The Real Story Behind Willie Nelson's Martial Arts Training

While you certainly know some of Willie Nelson's songs, you may not know the legendary singer-songwriter is a formidable opponent when it comes to hand-to-hand combat. Before taking a roundhouse kick to the face, it's important to examine Nelson's impressive résumé. He released his 72nd studio album, "A Beautiful Time," in 2022 featuring a mix of original jams and covers of classic artists like the Beatles and Leonard Cohen, per New Releases Now. Only one year earlier, Nelson dropped two other albums plus an album of Frank Sinatra covers called "That's Life," which earned him a Grammy nomination. On top of that, he celebrated his 89th birthday on April 29, per Rolling Stone. Outside of music, he's an entrepreneur with a company dedicated to cannabis related paraphernalia called Willie's Reserve and CBD brand called Willie's Remedy. 

Nelson is also an author, publishing his memoir called "Me and Paul" in October. He wrote about his many passions and explained, "I'm at the age when I've long stopped fussing around and started focusing on the stuff that matters" (via the Los Angeles Times). For Nelson, that includes staying healthy and active. "I think martial arts is one of the best exercises you can do. Mentally, spiritually, physically, everything. I'm sure that's helped," Nelson told the BBC about his impressive staying power. Here's how the marijuana-loving, country music rebel developed hands that could be registered as weapons.

Call him Kung Fu Willie

Willie Nelson loves to stay active, and that includes playing golf. While an injury kept him from swinging clubs during lockdowns amid the COVID-19 pandemic, he kept up with martial arts. According to his friend and neighbor in Hawaii, Woody Harrelson, keeping busy with fun hobbies is one of Nelson's secrets to longevity. "He's always playing — he hasn't lost his kid juice. He's constantly playing guitar, playing a song or playing a game, and even in conversation he's like a really playful kid who, luckily, never grew up," Harrelson told the Wall Street Journal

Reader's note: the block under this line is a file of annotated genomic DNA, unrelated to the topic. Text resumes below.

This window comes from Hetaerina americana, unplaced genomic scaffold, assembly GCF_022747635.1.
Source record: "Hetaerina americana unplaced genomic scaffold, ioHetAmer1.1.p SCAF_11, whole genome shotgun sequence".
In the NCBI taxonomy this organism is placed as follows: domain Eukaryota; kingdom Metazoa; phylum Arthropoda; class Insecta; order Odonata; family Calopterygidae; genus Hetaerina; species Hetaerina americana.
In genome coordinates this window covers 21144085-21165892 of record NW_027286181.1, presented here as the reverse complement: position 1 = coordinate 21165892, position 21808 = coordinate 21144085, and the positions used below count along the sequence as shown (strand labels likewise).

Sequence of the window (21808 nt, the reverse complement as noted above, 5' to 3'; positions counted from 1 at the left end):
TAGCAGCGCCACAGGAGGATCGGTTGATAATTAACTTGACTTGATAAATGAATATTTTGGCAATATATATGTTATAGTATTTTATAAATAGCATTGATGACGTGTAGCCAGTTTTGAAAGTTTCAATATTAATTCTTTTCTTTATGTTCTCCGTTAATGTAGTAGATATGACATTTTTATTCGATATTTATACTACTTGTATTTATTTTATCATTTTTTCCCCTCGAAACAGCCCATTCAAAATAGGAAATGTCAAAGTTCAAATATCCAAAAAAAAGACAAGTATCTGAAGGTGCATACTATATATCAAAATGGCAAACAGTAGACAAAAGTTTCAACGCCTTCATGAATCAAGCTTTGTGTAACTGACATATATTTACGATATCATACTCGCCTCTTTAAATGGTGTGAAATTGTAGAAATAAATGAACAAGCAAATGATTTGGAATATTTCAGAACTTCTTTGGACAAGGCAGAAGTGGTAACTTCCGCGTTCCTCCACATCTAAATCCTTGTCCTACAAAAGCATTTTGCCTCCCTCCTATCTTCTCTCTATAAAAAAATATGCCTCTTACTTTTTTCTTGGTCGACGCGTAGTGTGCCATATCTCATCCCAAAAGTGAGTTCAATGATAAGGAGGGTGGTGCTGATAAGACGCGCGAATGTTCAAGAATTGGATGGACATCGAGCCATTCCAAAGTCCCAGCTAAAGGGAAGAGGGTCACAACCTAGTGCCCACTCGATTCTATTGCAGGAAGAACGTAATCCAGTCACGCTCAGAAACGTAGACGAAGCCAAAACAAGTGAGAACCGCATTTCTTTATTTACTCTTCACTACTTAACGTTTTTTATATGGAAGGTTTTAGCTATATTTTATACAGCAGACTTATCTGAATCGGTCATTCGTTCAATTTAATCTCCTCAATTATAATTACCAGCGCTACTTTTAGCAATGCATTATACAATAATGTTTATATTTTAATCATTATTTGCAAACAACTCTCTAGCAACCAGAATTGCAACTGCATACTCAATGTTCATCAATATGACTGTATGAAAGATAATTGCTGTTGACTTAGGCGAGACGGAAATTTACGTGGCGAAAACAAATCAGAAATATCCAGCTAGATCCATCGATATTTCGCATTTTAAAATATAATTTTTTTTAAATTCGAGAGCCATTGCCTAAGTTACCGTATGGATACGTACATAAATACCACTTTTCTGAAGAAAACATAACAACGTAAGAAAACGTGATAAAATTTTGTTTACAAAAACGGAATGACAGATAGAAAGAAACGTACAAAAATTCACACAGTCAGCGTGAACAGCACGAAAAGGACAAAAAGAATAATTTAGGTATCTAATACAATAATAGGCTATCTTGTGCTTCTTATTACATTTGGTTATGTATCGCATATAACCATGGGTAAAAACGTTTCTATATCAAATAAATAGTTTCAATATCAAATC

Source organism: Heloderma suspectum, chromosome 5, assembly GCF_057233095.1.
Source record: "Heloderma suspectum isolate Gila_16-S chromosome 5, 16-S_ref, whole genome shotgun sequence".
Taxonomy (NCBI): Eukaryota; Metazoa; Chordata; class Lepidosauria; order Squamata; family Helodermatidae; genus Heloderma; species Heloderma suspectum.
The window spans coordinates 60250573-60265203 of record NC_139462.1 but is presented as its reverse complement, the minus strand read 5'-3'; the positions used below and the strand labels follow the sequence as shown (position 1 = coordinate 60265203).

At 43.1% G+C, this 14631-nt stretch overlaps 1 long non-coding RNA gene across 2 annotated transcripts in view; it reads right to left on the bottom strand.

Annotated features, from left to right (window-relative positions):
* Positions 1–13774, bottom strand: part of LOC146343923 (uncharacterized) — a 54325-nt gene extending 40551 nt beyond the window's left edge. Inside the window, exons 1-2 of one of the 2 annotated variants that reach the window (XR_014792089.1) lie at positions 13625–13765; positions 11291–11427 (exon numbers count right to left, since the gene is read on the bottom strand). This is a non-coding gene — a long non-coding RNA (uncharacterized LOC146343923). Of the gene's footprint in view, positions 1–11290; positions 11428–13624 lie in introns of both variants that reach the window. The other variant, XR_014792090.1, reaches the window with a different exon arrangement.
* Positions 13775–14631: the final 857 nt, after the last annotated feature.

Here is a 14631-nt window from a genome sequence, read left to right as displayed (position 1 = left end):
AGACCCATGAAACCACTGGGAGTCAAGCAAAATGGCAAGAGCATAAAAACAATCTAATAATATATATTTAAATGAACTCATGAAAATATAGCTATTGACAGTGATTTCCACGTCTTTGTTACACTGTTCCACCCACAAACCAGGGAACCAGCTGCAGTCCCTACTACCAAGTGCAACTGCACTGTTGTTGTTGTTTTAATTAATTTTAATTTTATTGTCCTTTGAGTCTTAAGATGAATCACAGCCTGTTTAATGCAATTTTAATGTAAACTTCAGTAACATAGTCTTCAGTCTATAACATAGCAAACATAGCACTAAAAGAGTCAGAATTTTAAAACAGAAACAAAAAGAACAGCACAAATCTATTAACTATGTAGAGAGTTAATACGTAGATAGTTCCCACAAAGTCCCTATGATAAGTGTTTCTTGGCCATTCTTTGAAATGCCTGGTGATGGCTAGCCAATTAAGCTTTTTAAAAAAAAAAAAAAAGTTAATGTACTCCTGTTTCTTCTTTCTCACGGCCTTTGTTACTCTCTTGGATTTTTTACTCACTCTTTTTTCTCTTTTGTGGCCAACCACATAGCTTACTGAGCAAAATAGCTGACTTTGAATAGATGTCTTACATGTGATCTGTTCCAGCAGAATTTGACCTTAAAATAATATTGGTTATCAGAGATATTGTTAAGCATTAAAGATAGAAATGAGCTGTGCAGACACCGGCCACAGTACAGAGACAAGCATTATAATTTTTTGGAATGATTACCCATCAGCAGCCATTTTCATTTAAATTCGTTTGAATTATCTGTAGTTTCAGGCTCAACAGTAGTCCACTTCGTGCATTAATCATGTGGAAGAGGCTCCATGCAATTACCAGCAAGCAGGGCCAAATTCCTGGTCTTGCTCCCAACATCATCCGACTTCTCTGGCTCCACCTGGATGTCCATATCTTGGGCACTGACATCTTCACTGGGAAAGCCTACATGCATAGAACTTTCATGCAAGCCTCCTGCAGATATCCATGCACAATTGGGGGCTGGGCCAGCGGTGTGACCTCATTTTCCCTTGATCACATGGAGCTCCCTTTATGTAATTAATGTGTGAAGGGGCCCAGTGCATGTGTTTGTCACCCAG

With martial arts, Nelson first became interested when he was a boy, ordering self-defense books that he saw advertised in the "Batman" and "Superman" comic books he used to read. "Since I had to fight a lot — and I liked it — I wanted to be good at it. I got all the books on jujitsu and judo, which were the main martial arts of the time," Nelson wrote in "Willie: An Autobiography." When he grew older, Nelson signed up for "Kung Fu classes where I learned how to let things slide instead of trying to act macho. Kung Fu taught me about patience. I learned I didn't need to jump to get in fights." Nelson has long been a fan of physical combat sports, having also boxed and wrestled in the past. "As a youngster, I loved Charles Atlas, Bruce Lee and Kung Fu," Nelson told The Telegraph about his fitness idols.

Willie Nelson received impressive accolades

During a 2014 ceremony in Austin, Texas, Willie Nelson received a fifth-degree black belt in martial arts. His specialty is a Korean version called Gongkwon Yusul, which Nelson practiced for more than 20 years — a number impressive to both Nelson and his instructor Sam Um. Um remembered thinking Nelson was too old to practice, as the singer wanted to start training when he was about 60 years old. As for Nelson, he "never thought about anything beyond second-degree black belt," and yet on the week of his 81st birthday, he earned his fifth-degree honor, per the BBC. At the ceremony, Um admitted that Nelson impressively "has more stamina than I do." In addition to Gongkwon Yusul, Nelson also trained in Taekwondo while he lived in Nashville, Tennessee. When he was 78 years old, he earned his second-degree black belt in the Olympic sport, Nelson told The Telegraph. With the achievement, Nelson joined other celebrities like Sarah Michelle Gellar and Steven Seagal, both of whom hold a black belt in some form of martial arts (via TheThings).

Nelson seemed to have no intention of quitting martial arts after receiving his black belts. "I still do it as much as I ever did," he told Slate in 2020. "One thing it gives you is a little confidence, that you don't have to worry a lot because you're capable of handling any situation that comes up. Having no fear is a pretty good thing," he explained.